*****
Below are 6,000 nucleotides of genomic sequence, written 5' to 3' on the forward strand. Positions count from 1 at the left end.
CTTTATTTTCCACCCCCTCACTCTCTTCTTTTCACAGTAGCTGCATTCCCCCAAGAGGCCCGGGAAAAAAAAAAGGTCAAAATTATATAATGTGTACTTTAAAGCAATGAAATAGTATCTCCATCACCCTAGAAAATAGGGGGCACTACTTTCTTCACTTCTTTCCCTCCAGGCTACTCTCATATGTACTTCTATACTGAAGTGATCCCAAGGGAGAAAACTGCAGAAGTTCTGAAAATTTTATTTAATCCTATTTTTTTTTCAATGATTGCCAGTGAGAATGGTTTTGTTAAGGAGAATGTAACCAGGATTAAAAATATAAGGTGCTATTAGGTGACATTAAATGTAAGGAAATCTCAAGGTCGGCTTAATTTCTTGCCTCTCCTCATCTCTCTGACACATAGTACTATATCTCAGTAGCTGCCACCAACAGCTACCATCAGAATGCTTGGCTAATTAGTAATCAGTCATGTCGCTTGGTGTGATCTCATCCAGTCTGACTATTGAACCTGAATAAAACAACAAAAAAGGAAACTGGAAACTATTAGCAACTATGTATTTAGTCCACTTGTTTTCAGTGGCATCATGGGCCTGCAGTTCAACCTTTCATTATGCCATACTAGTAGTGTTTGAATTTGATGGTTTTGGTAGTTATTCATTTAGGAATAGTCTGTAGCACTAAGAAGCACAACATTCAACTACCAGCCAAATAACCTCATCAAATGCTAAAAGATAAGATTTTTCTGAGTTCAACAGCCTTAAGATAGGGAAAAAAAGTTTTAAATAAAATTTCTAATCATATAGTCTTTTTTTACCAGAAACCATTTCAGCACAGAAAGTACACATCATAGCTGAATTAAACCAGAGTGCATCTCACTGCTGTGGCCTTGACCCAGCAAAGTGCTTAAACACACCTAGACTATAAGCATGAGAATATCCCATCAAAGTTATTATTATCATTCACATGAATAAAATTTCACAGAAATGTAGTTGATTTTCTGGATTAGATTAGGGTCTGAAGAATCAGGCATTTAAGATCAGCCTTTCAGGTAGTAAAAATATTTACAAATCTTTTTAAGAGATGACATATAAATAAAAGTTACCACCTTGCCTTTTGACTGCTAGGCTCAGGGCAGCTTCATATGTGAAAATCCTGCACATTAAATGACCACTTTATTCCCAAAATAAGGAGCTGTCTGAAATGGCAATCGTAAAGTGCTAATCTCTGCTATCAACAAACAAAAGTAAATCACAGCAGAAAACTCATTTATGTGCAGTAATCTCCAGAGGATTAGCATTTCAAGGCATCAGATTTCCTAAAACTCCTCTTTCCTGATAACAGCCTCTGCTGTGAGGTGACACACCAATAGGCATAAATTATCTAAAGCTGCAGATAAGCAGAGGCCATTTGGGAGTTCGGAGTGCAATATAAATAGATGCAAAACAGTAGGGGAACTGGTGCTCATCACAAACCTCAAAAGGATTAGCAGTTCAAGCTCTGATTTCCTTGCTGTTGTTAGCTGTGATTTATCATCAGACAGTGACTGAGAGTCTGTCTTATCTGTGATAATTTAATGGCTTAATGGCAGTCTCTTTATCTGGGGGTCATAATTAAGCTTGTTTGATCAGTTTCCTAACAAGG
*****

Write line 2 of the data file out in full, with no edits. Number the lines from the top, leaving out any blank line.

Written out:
CTTTATTTTCCACCCCCTCACTCTCTTCTTTTCACAGTAGCTGCATTCCCCCAAGAGGCCCGGGAAAAAAAAAAGGTCAAAATTATATAATGTGTACTTTAAAGCAATGAAATAGTATCTCCATCACCCTAGAAAATAGGGGGCACTACTTTCTTCACTTCTTTCCCTCCAGGCTACTCTCATATGTACTTCTATACTGAAGTGATCCCAAGGGAGAAAACTGCAGAAGTTCTGAAAATTTTATTTAATCCTATTTTTTTTTCAATGATTGCCAGTGAGAATGGTTTTGTTAAGGAGAATGTAACCAGGATTAAAAATATAAGGTGCTATTAGGTGACATTAAATGTAAGGAAATCTCAAGGTCGGCTTAATTTCTTGCCTCTCCTCATCTCTCTGACACATAGTACTATATCTCAGTAGCTGCCACCAACAGCTACCATCAGAATGCTTGGCTAATTAGTAATCAGTCATGTCGCTTGGTGTGATCTCATCCAGTCTGACTATTGAACCTGAATAAAACAACAAAAAAGGAAACTGGAAACTATTAGCAACTATGTATTTAGTCCACTTGTTTTCAGTGGCATCATGGGCCTGCAGTTCAACCTTTCATTATGCCATACTAGTAGTGTTTGAATTTGATGGTTTTGGTAGTTATTCATTTAGGAATAGTCTGTAGCACTAAGAAGCACAACATTCAACTACCAGCCAAATAACCTCATCAAATGCTAAAAGATAAGATTTTTCTGAGTTCAACAGCCTTAAGATAGGGAAAAAAAGTTTTAAATAAAATTTCTAATCATATAGTCTTTTTTTACCAGAAACCATTTCAGCACAGAAAGTACACATCATAGCTGAATTAAACCAGAGTGCATCTCACTGCTGTGGCCTTGACCCAGCAAAGTGCTTAAACACACCTAGACTATAAGCATGAGAATATCCCATCAAAGTTATTATTATCATTCACATGAATAAAATTTCACAGAAATGTAGTTGATTTTCTGGATTAGATTAGGGTCTGAAGAATCAGGCATTTAAGATCAGCCTTTCAGGTAGTAAAAATATTTACAAATCTTTTTAAGAGATGACATATAAATAAAAGTTACCACCTTGCCTTTTGACTGCTAGGCTCAGGGCAGCTTCATATGTGAAAATCCTGCACATTAAATGACCACTTTATTCCCAAAATAAGGAGCTGTCTGAAATGGCAATCGTAAAGTGCTAATCTCTGCTATCAACAAACAAAAGTAAATCACAGCAGAAAACTCATTTATGTGCAGTAATCTCCAGAGGATTAGCATTTCAAGGCATCAGATTTCCTAAAACTCCTCTTTCCTGATAACAGCCTCTGCTGTGAGGTGACACACCAATAGGCATAAATTATCTAAAGCTGCAGATAAGCAGAGGCCATTTGGGAGTTCGGAGTGCAATATAAATAGATGCAAAACAGTAGGGGAACTGGTGCTCATCACAAACCTCAAAAGGATTAGCAGTTCAAGCTCTGATTTCCTTGCTGTTGTTAGCTGTGATTTATCATCAGACAGTGACTGAGAGTCTGTCTTATCTGTGATAATTTAATGGCTTAATGGCAGTCTCTTTATCTGGGGGTCATAATTAAGCTTGTTTGATCAGTTTCCTAACAAGG